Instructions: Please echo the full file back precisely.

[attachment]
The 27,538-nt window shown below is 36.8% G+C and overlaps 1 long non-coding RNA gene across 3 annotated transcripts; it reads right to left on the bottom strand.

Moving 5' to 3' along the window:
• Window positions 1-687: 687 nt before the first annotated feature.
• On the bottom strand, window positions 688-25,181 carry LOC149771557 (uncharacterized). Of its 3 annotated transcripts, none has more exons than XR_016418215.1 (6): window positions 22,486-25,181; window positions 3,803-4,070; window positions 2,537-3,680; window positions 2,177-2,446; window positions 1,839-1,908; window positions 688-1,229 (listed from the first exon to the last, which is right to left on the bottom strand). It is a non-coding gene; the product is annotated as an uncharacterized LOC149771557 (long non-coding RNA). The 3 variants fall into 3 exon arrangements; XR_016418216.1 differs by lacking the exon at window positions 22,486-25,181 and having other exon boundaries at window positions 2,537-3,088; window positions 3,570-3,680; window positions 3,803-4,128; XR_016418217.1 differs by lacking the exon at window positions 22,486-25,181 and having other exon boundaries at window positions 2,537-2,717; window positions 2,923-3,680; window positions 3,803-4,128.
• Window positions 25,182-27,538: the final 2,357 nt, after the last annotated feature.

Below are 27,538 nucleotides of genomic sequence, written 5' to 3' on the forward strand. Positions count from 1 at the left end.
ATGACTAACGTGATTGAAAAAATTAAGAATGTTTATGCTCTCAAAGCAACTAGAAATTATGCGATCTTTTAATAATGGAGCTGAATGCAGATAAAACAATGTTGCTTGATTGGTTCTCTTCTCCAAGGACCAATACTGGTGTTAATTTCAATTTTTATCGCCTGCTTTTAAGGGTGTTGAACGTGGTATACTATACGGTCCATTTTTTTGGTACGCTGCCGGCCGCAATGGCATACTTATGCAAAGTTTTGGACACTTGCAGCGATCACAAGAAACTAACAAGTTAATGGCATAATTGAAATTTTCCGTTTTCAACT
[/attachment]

The 27,538-nt window shown below is 36.8% G+C and overlaps 1 long non-coding RNA gene across 3 annotated transcripts; it reads right to left on the bottom strand.

Moving 5' to 3' along the window:
• Window positions 1-687: 687 nt before the first annotated feature.
• On the bottom strand, window positions 688-25,181 carry LOC149771557 (uncharacterized). Of its 3 annotated transcripts, none has more exons than XR_016418215.1 (6): window positions 22,486-25,181; window positions 3,803-4,070; window positions 2,537-3,680; window positions 2,177-2,446; window positions 1,839-1,908; window positions 688-1,229 (listed from the first exon to the last, which is right to left on the bottom strand). It is a non-coding gene; the product is annotated as an uncharacterized LOC149771557 (long non-coding RNA). The 3 variants fall into 3 exon arrangements; XR_016418216.1 differs by lacking the exon at window positions 22,486-25,181 and having other exon boundaries at window positions 2,537-3,088; window positions 3,570-3,680; window positions 3,803-4,128; XR_016418217.1 differs by lacking the exon at window positions 22,486-25,181 and having other exon boundaries at window positions 2,537-2,717; window positions 2,923-3,680; window positions 3,803-4,128.
• Window positions 25,182-27,538: the final 2,357 nt, after the last annotated feature.

Below are 27,538 nucleotides of genomic sequence, written 5' to 3' on the forward strand. Positions count from 1 at the left end.
ATGACTAACGTGATTGAAAAAATTAAGAATGTTTATGCTCTCAAAGCAACTAGAAATTATGCGATCTTTTAATAATGGAGCTGAATGCAGATAAAACAATGTTGCTTGATTGGTTCTCTTCTCCAAGGACCAATACTGGTGTTAATTTCAATTTTTATCGCCTGCTTTTAAGGGTGTTGAACGTGGTATACTATACGGTCCATTTTTTTGGTACGCTGCCGGCCGCAATGGCATACTTATGCAAAGTTTTGGACACTTGCAGCGATCACAAGAAACTAACAAGTTAATGGCATAATTGAAATTTTCCGTTTTCAACT